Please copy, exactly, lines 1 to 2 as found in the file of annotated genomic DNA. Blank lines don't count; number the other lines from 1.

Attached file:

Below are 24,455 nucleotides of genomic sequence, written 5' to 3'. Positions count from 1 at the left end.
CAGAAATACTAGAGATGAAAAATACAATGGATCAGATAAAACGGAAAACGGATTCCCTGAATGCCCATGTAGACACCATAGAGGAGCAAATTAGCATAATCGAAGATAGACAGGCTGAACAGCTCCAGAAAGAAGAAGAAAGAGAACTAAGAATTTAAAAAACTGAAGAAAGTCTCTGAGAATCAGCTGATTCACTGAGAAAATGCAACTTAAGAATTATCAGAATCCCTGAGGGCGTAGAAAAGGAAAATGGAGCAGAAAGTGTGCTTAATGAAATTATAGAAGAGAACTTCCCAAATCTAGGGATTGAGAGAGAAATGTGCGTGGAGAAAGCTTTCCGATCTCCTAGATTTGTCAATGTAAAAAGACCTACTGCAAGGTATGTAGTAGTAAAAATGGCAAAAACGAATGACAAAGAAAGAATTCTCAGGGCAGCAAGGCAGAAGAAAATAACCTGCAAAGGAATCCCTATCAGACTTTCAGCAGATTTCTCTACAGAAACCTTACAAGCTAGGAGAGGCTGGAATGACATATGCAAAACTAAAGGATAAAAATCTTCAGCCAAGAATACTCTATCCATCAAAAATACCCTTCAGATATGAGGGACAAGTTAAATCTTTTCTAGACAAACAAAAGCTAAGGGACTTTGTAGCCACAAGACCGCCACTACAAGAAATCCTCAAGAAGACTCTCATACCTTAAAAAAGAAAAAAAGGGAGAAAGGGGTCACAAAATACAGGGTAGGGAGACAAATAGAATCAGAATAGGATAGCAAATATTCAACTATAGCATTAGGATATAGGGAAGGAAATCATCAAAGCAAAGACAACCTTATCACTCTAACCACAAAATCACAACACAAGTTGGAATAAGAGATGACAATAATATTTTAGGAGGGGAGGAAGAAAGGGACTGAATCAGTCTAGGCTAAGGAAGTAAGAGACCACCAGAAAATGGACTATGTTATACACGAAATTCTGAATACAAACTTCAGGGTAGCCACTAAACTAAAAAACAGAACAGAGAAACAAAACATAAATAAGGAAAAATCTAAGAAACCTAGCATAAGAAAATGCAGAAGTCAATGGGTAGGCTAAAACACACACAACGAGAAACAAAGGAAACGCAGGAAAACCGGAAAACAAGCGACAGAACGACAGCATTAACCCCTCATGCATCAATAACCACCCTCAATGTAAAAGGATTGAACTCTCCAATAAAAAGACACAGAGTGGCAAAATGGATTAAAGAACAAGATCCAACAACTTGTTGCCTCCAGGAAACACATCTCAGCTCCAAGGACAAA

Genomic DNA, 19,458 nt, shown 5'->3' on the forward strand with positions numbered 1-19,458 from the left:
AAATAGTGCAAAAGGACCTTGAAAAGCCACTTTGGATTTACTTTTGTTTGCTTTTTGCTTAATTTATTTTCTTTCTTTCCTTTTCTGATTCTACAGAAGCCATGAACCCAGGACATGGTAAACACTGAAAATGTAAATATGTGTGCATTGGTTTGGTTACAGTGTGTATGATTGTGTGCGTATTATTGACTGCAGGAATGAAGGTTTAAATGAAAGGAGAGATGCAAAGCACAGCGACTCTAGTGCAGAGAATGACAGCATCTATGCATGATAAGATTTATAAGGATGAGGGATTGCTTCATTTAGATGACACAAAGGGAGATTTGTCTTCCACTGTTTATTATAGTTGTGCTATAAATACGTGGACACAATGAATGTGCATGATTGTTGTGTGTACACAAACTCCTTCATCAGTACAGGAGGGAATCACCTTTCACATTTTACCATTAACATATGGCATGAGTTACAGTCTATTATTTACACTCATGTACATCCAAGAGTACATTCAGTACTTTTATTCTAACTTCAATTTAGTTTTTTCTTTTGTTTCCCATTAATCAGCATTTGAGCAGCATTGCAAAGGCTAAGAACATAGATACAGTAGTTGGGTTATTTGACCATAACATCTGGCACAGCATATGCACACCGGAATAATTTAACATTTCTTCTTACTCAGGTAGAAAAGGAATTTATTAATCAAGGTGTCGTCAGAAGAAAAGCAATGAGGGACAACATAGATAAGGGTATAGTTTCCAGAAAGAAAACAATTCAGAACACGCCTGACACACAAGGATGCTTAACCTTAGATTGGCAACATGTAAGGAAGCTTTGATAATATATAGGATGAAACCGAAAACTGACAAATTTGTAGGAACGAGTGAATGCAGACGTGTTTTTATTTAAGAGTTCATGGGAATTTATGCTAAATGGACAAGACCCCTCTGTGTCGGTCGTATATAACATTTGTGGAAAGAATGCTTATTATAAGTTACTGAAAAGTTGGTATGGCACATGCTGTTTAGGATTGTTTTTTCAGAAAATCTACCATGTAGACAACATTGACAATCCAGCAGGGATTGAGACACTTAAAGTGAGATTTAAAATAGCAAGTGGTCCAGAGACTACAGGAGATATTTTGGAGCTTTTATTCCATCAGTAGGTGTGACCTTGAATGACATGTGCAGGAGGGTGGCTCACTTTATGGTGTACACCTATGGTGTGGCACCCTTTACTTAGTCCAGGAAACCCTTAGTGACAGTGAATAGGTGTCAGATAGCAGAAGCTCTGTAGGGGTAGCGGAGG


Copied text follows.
Below are 24,455 nucleotides of genomic sequence, written 5' to 3'. Positions count from 1 at the left end.
CAGAAATACTAGAGATGAAAAATACAATGGATCAGATAAAACGGAAAACGGATTCCCTGAATGCCCATGTAGACACCATAGAGGAGCAAATTAGCATAATCGAAGATAGACAGGCTGAACAGCTCCAGAAAGAAGAAGAAAGAGAACTAAGAATTTAAAAAACTGAAGAAAGTCTCTGAGAATCAGCTGATTCACTGAGAAAATGCAACTTAAGAATTATCAGAATCCCTGAGGGCGTAGAAAAGGAAAATGGAGCAGAAAGTGTGCTTAATGAAATTATAGAAGAGAACTTCCCAAATCTAGGGATTGAGAGAGAAATGTGCGTGGAGAAAGCTTTCCGATCTCCTAGATTTGTCAATGTAAAAAGACCTACTGCAAGGTATGTAGTAGTAAAAATGGCAAAAACGAATGACAAAGAAAGAATTCTCAGGGCAGCAAGGCAGAAGAAAATAACCTGCAAAGGAATCCCTATCAGACTTTCAGCAGATTTCTCTACAGAAACCTTACAAGCTAGGAGAGGCTGGAATGACATATGCAAAACTAAAGGATAAAAATCTTCAGCCAAGAATACTCTATCCATCAAAAATACCCTTCAGATATGAGGGACAAGTTAAATCTTTTCTAGACAAACAAAAGCTAAGGGACTTTGTAGCCACAAGACCGCCACTACAAGAAATCCTCAAGAAGACTCTCATACCTTAAAAAAGAAAAAAAGGGAGAAAGGGGTCACAAAATACAGGGTAGGGAGACAAATAGAATCAGAATAGGATAGCAAATATTCAACTATAGCATTAGGATATAGGGAAGGAAATCATCAAAGCAAAGACAACCTTATCACTCTAACCACAAAATCACAACACAAGTTGGAATAAGAGATGACAATAATATTTTAGGAGGGGAGGAAGAAAGGGACTGAATCAGTCTAGGCTAAGGAAGTAAGAGACCACCAGAAAATGGACTATGTTATACACGAAATTCTGAATACAAACTTCAGGGTAGCCACTAAACTAAAAAACAGAACAGAGAAACAAAACATAAATAAGGAAAAATCTAAGAAACCTAGCATAAGAAAATGCAGAAGTCAATGGGTAGGCTAAAACACACACAACGAGAAACAAAGGAAACGCAGGAAAACCGGAAAACAAGCGACAGAACGACAGCATTAACCCCTCATGCATCAATAACCACCCTCAATGTAAAAGGATTGAACTCTCCAATAAAAAGACACAGAGTGGCAAAATGGATTAAAGAACAAGATCCAACAACTTGTTGCCTCCAGGAAACACATCTCAGCTCCAAGGACAAA